Diabetes is a rollercoaster, but there’s no reason why a diabetic can’t live a full and fulfilling life. Why did it take me so long to work that out? I’ve been quizzed by the Humans of Diabetes blog on my life as a type-one diabetic. And, unexpectedly, it’s helped me see that there are some benefits to type-one diabetes. The below will be appearing on HoD shortly, but here’s a preview for followers of Diabetic Dad Runs…
HoD: When were you diagnosed and with what type of diabetes?
DDR: I was diagnosed with type-one diabetes in January 1991, aged 12. I’d spent weeks with a raging thirst and constant need to pee. I had a few days in hospital being monitored and trying to get my head around the news I’d need daily injections for the rest of my life. Then I was packed off home with a box of syringes, phials of insulin and a glucose monitor. I was told I’d still be able to live a normal life, even with diabetes. I took ‘normal’ to mean ordinary. And, like most 12-year-olds, I didn’t want an ordinary life; I wanted it to be extraordinary.
HoD: How did your diagnosis affect you?
DDR: I buried my head in the sand. I spent my teens and early 20s generally doings things that are no good for anyone, let alone a diabetic. I shunned my parents’ efforts for me to meet other diabetics (no one in my family has diabetes). I ignored diabetes; I rarely tested my blood and ate what I wanted. When I was 20, I travelled in Africa for two months and didn’t even pack my glucose monitor. Unsurprisingly, this lifestyle led to no end of highs and lows. It was dangerous and irresponsible. I shudder to think how much damage I did to my body and worry I caused my loved ones.
HoD: How does diabetes affect your ability to exercise?
DDR: I wish I could say it has no impact, but that wouldn’t be true. In my late 20s I quit smoking and began taking my diabetes and general health more seriously. I began going to the gym and running. At 30, I completed my first (and so far only) marathon, testing my blood and refuelling on carbs on the go. The training process involved a few hypos and a lot of trial and error in terms of sugar control, but it taught me how to manage my diabetes more effectively.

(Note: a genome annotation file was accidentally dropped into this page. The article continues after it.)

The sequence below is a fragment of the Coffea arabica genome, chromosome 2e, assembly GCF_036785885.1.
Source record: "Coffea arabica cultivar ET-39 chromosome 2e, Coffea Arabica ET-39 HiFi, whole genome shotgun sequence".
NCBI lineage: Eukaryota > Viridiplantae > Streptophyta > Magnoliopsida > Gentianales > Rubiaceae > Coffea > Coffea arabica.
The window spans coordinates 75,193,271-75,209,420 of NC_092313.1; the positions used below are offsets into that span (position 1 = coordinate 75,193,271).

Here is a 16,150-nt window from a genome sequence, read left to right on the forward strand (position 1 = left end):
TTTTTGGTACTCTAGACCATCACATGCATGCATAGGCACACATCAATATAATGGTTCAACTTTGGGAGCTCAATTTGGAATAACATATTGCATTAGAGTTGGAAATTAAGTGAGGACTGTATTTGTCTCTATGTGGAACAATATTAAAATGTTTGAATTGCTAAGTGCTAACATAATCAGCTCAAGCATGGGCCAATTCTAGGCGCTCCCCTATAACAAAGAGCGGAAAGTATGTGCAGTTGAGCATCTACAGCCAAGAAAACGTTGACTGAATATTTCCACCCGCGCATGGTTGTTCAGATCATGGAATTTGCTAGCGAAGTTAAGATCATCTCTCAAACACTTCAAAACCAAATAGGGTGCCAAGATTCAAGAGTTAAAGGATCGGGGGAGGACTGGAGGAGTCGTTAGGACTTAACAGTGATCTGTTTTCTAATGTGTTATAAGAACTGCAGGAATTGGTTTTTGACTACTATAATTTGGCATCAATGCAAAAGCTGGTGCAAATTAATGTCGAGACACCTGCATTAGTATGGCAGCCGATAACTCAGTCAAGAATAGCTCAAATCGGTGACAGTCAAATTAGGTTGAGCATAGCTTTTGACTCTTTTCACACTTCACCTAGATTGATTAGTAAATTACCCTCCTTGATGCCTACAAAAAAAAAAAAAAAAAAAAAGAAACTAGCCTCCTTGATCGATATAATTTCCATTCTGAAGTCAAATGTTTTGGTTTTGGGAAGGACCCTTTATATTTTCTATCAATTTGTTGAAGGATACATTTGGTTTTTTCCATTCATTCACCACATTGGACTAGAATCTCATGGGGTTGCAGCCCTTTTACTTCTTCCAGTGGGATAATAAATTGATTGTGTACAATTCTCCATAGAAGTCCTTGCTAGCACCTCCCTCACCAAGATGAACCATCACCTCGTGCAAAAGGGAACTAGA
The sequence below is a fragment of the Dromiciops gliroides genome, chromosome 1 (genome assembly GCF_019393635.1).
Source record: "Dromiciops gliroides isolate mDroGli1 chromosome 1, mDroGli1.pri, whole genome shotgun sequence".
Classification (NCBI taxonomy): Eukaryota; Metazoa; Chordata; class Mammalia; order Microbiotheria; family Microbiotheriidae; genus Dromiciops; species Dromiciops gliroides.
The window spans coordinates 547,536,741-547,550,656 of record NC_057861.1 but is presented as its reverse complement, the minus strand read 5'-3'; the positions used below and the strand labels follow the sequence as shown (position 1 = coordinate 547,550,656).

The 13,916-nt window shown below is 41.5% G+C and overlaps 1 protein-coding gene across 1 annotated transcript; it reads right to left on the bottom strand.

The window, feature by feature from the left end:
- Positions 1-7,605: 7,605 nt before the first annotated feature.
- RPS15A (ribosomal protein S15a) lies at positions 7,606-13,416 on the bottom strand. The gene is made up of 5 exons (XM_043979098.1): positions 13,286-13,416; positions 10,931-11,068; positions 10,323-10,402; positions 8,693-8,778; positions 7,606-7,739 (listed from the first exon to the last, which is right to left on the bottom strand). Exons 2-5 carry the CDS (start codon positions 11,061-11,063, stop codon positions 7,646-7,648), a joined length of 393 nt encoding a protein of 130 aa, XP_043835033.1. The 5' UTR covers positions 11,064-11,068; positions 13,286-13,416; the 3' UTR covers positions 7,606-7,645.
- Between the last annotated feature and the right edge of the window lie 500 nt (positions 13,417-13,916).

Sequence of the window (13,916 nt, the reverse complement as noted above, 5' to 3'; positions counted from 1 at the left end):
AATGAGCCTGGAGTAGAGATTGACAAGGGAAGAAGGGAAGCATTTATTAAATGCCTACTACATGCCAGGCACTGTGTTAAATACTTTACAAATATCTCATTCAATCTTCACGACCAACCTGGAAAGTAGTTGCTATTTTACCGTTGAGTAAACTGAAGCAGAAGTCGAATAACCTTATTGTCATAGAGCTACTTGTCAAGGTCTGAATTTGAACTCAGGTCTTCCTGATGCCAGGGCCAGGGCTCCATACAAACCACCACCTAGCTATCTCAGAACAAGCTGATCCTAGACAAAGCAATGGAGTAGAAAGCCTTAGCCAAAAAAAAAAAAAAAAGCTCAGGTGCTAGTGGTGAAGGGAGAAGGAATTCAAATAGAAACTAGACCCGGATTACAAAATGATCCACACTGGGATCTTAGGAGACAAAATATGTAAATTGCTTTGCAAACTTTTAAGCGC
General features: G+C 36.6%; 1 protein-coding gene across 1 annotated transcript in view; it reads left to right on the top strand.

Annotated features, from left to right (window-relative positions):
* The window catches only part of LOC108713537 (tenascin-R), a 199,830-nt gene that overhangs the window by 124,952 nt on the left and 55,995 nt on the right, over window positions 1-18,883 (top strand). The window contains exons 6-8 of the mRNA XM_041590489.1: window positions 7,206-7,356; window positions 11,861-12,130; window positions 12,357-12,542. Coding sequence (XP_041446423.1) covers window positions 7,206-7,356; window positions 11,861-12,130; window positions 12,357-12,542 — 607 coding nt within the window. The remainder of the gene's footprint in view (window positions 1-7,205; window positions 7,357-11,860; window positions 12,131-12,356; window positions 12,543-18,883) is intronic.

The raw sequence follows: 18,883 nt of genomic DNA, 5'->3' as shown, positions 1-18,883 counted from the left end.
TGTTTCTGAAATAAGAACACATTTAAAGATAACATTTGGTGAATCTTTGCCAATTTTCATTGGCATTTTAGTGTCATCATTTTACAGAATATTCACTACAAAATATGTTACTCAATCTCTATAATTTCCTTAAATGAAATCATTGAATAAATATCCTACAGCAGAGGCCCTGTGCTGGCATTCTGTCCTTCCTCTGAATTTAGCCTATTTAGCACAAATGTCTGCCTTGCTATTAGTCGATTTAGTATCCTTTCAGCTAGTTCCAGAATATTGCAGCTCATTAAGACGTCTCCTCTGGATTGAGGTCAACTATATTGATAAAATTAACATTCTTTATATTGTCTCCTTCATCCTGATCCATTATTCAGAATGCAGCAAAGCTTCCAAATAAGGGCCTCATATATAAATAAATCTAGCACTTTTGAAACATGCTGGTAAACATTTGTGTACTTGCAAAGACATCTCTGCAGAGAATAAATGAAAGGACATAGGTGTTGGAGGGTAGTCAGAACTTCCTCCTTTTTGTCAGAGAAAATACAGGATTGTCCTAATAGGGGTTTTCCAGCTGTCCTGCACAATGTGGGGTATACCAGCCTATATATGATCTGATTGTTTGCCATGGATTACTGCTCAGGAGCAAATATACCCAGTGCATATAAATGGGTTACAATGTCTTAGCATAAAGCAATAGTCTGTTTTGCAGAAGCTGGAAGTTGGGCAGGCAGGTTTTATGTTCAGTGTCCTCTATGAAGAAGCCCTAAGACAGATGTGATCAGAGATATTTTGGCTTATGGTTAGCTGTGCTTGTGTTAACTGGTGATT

A few years ago I started doing Crossfit, which involved keeping a really close eye on sugar levels and food and insulin intake on training days. I became fitter than I’d ever been. Then injury struck: frozen shoulder, a condition diabetics are far more likely to develop than non-diabetics, probably because of an imbalance in the proteins the body needs to break down scar tissue in joints. The injury wasn’t necessarily caused by diabetes, but my recovery has been delayed by it.
I expect to return to Crossfit in the next few months, after nearly two years of recovery. During this time (apart from a six-month hiatus when the pain in my shoulder got too bad), I’ve run to keep fit (and sane). After reading about the inspirational Roddy Riddle (a truly incredible type-one) I hatched a plan: to run the Marathon des Sables, a 150-mile, six-day race across the Sahara Desert in 2018. My blog, Diabetic Dad Runs, is the story of my preparation for this race.
HoD: Has there been a moment in your life when you were grateful for having diabetes?
DDR: My initial answer was a resounding no. The ceaseless injections and blood tests, the threat of hypos and the trail of test strips I seem to leave behind me everywhere I go get me down. But then I thought about it a while. In recent years diabetes has given me the drive to push myself and get fit. It’s given me a kick up the arse. Now it’s pushing me to attempt something extraordinary (if a bit nuts). I’m not sure if I would have that drive if I wasn’t diabetic.
HoD: What is the best advice you would give to a newly diagnosed person?
DDR: Avoid carbohydrates. When I was diagnosed the advice was to eat plenty of carbs to maintain sugar levels and avoid hypos. Eating too many carbs as a diabetic is like sitting on a seesaw with an overweight child: every meal sends sugar levels soaring skyward; hefty insulin doses bring them crashing back down to earth again. And so you’re always lurching from peak and trough. Since I began a low carb diet a few years ago, my insulin dose has fallen by two thirds; hypos and highs are fewer and farther between.
The nurse who told me diabetes wouldn’t stop me from living a normal life was right. Diabetes has caused a few problems along the way (for example, the impact of fluctuating blood sugar levels on mood should not be underestimated) but it hasn’t stopped me from doing anything. If you want to do something extraordinary, diabetes shouldn’t stop you. You might have to work harder than others would to achieve your goal, but that will make the rewards even sweeter.